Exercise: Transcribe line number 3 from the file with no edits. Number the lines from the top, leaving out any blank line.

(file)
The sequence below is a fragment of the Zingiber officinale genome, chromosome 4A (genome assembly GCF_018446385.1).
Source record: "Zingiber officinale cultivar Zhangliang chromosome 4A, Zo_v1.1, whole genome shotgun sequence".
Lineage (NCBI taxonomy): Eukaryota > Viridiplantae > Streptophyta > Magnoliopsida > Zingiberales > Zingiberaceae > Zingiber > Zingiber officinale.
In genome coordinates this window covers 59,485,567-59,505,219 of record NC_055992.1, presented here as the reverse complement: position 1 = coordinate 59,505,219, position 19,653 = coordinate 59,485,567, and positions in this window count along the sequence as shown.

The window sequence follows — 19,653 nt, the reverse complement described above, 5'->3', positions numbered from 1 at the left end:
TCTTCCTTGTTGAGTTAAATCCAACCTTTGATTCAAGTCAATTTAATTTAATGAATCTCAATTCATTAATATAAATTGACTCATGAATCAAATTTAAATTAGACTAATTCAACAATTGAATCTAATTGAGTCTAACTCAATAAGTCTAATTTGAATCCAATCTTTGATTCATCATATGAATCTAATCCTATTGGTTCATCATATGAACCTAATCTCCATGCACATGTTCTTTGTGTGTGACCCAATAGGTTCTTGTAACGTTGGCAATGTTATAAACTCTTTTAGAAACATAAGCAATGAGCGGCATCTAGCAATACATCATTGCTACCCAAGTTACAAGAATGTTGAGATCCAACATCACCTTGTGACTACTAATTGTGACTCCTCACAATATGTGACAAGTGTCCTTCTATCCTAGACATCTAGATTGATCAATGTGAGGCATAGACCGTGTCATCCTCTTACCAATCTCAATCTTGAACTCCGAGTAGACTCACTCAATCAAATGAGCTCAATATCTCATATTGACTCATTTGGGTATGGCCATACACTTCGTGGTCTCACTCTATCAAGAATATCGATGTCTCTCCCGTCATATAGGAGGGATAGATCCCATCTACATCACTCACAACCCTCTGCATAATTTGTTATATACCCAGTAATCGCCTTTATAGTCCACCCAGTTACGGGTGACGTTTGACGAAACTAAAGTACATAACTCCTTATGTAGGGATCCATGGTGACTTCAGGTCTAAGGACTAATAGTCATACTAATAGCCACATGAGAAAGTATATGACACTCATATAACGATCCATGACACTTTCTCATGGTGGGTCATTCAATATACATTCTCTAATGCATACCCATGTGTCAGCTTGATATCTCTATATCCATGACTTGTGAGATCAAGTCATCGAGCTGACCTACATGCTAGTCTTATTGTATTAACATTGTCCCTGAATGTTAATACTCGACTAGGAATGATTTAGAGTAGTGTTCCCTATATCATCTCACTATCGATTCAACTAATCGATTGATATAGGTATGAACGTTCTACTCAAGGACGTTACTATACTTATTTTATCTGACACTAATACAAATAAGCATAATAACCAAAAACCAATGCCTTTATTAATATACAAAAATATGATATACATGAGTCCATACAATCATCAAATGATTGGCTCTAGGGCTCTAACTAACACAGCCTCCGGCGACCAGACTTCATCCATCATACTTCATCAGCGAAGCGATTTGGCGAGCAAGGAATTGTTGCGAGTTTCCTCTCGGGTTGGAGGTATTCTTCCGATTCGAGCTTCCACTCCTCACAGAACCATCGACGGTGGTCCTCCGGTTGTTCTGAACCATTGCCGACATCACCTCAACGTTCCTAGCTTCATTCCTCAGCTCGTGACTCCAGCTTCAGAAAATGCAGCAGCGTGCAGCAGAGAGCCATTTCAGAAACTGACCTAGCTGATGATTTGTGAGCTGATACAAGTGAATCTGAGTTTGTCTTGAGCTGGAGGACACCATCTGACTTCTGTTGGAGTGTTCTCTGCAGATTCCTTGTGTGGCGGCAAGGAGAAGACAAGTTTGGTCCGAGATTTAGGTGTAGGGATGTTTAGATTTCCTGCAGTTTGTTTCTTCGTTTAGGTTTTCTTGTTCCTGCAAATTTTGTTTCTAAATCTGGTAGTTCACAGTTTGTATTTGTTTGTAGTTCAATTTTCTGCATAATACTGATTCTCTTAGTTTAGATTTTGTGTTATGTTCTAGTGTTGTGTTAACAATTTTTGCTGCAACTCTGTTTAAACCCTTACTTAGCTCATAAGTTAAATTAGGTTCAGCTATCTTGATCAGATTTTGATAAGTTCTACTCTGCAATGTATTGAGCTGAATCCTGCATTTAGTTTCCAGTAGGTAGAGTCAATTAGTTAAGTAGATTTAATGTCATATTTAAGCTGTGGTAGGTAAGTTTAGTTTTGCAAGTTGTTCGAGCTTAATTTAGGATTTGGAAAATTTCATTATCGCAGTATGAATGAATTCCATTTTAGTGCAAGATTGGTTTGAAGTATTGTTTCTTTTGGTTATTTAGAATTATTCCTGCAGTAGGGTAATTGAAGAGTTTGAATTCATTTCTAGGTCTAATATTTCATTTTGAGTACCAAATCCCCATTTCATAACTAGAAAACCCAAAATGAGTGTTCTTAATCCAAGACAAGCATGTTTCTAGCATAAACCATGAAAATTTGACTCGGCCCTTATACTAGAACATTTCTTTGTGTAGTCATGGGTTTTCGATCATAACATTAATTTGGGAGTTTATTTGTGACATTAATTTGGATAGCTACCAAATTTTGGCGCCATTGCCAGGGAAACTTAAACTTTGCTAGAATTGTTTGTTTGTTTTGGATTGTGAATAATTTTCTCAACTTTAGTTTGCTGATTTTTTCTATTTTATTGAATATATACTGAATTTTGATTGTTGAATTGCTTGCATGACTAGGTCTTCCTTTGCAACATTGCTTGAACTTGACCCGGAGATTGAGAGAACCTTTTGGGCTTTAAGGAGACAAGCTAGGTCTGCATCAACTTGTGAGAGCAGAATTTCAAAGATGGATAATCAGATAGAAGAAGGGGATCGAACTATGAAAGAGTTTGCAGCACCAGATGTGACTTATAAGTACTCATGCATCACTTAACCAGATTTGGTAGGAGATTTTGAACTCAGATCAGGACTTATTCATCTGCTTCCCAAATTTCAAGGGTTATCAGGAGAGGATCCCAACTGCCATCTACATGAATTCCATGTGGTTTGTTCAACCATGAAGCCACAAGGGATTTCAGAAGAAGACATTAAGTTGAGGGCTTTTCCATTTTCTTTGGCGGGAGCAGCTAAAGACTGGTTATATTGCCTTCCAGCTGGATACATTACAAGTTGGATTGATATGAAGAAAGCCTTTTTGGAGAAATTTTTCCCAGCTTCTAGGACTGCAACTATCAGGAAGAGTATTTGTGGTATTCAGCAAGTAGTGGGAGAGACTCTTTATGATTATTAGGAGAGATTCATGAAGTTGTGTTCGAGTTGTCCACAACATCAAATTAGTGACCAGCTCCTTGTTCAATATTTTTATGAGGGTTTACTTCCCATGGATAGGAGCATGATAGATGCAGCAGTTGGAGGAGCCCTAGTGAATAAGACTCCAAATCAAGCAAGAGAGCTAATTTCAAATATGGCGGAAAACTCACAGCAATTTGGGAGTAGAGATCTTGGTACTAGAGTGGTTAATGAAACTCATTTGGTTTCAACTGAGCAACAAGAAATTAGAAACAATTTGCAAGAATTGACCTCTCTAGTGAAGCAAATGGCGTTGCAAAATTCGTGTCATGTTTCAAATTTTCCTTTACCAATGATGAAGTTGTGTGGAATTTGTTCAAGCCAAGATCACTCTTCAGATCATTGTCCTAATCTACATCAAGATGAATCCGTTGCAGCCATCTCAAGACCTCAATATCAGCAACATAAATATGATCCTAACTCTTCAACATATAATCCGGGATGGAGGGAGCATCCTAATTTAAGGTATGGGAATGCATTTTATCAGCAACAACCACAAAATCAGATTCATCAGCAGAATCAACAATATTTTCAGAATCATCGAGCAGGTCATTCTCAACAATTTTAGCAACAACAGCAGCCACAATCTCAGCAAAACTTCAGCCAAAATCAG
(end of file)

Lineage (NCBI taxonomy): Eukaryota > Viridiplantae > Streptophyta > Magnoliopsida > Zingiberales > Zingiberaceae > Zingiber > Zingiber officinale.